FTC Disclosure

Life is complicated enough without getting into hotwater with federal agencies so: TAKE NOTE Many things I review I got at no charge in exchange for an honest review. Consider this as informing you that ALL things I review may have been gotten at no charge. Realistically about 60% but in order to keep things above board just assume that I got the stuff free. I do not collect information on my readers. If cookies or other tracking stuff is used on my blogs it is due to BLOGGER not ME. Apparently the European Union's new rules state I need to inform you if cookies are being use. If they are it isn't byu me, consider yourself INFORMED.
Words like, “sponsored,” “promotion,” “paid ad” or even just “ad” are clear ways to disclose that you’re being paid to share information and links so BE AWARE that some of what I write can be described as an AD by the government. BTW I will NEVER say a product is great, super or even acceptable if it isn't, whether I got it free or NOT!



Please check out my other blogs
Pick of the Literate 
or Azure Dwarf’s Horde
or visit my web site

Sunday, March 30, 2008

Digital Photo Viewer

A technophobic friend of mine was expressing frustration over his inability to find a slide projector. From the old school, he is going to do some sales training and has 95 slides he wants to use. Trouble is, nobody has a slide projector and his son told him the young guys would laugh at him for using it, even if he could find one. He does not have a computer, let alone a laptop so PowerPoint is out of the question. He is very good at what he does and sees no reason to change the way he does it. I suggested that he could meet somewhere in the middle of the techno-divide and do what he wanted without a big expense. Used slide projectors abound on eBay but they are bulky and truly dated.

My suggestion was the SanDisk SDV-1A Digital Photo Viewer. SanDisk has a newer model but since I own the old one, I am familiar with it and from what I can glean on the web, the older model appears to do a better job. The viewer is about the size of a paperback book. It plugs into the s-video port on a TV and allows you to view digital photos. Simple to use and very versatile it is also inexpensive at $39.99 with free shipping at Amazon. All he needs to do is get his slides converted, burnt to a disc for backup and put on a flash memory card for use. A local photo shop will convert the slides for $80.00 which is more expensive than the web but remember he is a technophobe. A 1gb SD card for $14.00 and he is ready to go. This is a simple but elegant solution for a guy who wants nothing to do with technology.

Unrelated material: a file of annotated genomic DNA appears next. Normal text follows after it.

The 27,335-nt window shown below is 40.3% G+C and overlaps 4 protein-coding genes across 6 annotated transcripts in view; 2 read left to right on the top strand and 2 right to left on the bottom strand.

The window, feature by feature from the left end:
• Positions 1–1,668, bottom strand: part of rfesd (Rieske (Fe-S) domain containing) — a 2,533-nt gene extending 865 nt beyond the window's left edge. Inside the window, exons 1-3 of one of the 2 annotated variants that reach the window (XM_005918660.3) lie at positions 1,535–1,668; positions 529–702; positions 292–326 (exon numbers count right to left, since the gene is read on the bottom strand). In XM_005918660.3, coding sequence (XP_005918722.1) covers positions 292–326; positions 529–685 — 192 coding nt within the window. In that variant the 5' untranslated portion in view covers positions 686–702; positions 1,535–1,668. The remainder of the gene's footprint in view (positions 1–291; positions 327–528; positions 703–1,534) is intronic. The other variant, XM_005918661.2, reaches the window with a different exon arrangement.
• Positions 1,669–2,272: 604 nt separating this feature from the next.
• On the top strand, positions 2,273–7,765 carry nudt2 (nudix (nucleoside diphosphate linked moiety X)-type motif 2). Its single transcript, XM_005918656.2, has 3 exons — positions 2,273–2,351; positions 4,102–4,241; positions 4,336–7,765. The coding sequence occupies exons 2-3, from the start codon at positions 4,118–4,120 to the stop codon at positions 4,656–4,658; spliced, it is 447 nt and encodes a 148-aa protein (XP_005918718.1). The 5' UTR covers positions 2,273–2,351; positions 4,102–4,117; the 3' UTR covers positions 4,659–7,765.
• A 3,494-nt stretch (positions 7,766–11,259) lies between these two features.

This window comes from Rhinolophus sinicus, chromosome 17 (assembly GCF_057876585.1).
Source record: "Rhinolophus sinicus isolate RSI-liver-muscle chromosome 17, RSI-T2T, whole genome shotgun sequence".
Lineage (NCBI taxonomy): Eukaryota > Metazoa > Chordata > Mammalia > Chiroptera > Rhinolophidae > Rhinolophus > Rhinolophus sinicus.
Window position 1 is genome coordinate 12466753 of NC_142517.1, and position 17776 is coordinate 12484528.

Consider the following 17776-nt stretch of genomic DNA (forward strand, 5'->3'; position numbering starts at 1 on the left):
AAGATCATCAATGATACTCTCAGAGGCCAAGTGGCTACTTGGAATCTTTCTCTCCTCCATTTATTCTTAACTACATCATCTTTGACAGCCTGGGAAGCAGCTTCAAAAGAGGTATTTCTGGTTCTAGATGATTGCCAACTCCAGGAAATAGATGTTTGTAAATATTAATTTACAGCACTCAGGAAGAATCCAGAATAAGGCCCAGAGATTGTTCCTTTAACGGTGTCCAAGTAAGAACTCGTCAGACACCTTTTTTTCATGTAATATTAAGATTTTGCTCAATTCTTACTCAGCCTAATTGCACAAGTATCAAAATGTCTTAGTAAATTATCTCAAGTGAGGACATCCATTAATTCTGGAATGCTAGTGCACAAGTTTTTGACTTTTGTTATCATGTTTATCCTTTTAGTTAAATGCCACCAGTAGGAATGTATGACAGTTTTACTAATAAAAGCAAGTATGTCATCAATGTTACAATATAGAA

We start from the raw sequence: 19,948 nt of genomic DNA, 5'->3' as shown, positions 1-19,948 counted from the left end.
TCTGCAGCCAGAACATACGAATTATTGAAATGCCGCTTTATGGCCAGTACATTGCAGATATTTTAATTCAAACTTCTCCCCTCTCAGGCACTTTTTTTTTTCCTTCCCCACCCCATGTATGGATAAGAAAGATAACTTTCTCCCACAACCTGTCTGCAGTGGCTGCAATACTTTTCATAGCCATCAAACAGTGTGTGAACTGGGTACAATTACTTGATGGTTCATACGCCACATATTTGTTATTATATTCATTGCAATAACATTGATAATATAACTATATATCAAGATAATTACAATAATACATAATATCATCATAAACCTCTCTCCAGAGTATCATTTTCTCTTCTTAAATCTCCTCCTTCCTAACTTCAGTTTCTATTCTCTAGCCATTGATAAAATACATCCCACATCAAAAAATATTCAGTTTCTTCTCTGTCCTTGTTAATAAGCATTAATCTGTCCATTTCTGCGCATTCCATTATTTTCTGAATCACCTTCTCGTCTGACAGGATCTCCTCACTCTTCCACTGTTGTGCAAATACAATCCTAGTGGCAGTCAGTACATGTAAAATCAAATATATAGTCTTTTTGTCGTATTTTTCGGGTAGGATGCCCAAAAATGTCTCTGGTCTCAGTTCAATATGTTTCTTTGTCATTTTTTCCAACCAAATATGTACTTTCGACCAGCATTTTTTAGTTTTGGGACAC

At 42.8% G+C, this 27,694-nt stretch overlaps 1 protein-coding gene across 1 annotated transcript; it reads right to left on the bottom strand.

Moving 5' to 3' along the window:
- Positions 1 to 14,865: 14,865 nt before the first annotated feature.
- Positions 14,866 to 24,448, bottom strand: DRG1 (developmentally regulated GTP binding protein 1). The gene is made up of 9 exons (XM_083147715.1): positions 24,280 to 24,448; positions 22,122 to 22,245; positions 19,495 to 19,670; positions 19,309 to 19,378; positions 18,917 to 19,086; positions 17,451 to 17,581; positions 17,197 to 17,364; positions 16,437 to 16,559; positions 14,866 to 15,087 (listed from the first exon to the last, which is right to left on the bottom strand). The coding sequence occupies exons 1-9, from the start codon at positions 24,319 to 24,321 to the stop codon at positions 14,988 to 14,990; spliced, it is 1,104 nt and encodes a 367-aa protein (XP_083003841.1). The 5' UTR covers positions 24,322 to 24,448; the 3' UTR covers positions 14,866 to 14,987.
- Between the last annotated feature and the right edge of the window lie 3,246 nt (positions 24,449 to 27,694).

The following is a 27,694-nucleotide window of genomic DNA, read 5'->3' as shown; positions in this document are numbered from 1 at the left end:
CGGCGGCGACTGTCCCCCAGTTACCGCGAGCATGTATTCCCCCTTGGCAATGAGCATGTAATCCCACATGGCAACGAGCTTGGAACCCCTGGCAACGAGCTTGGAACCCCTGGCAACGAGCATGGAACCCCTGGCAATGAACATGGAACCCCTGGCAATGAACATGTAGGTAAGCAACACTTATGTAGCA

Technical Details
View and share digital photos with family and friends on the TV Compatible with all popular digital camera media formats, including CompactFlash Type I and II, SmartMedia, Memory Stick, SD, and MultiMediaCard View multiple pictures in preview mode, delete, rotate and zoom with remote control.Supports JPEG files (the most common form of file format used by digital still cameras) at resolutions up to 6 megapixels
Batteries: 2 AAA batteries required.

Saturday, March 29, 2008

Free Books

Free Books

Once upon a time an employee of mine was showing some emotional distress. She told me that her live in boyfriend had left her because she couldn’t deal with her having a child. (Kid was 3 so it wasn’t like he was a surprise) She felt she could deal with the problem but she just didn’t know what to tell her child who wanted to know what happen to the boyfriend. I wrote “Mommy’s Friend Goes Away” and gave it to her.
I was discussing the story with a volunteer at a local agency who suggested writing about spousal abuse. This snowballed into other suggested topics.

If you want to see the topics feel free to click on the link to the right under favorite sites. The stories are free to download for non-profit use. They are stored in a .pdf format. They can be saved to your computer and printed out. They are directed toward pre-school and younger children. They deal with topics that are often ignored or unseen. If you know a child that can benefit from having one of these stories read to them, please read it or print it out and give it to someone who will read it to them. If you have any resources that could help to get these stories published or improved please email me. If you are an illustrator looking to donate your talent to re-illustrate these works, I am aware that my graphics are not exactly top notch, please contact me. Our children are our legacy and our future, my hope is that these stories may help them reach their future.

Friday, March 28, 2008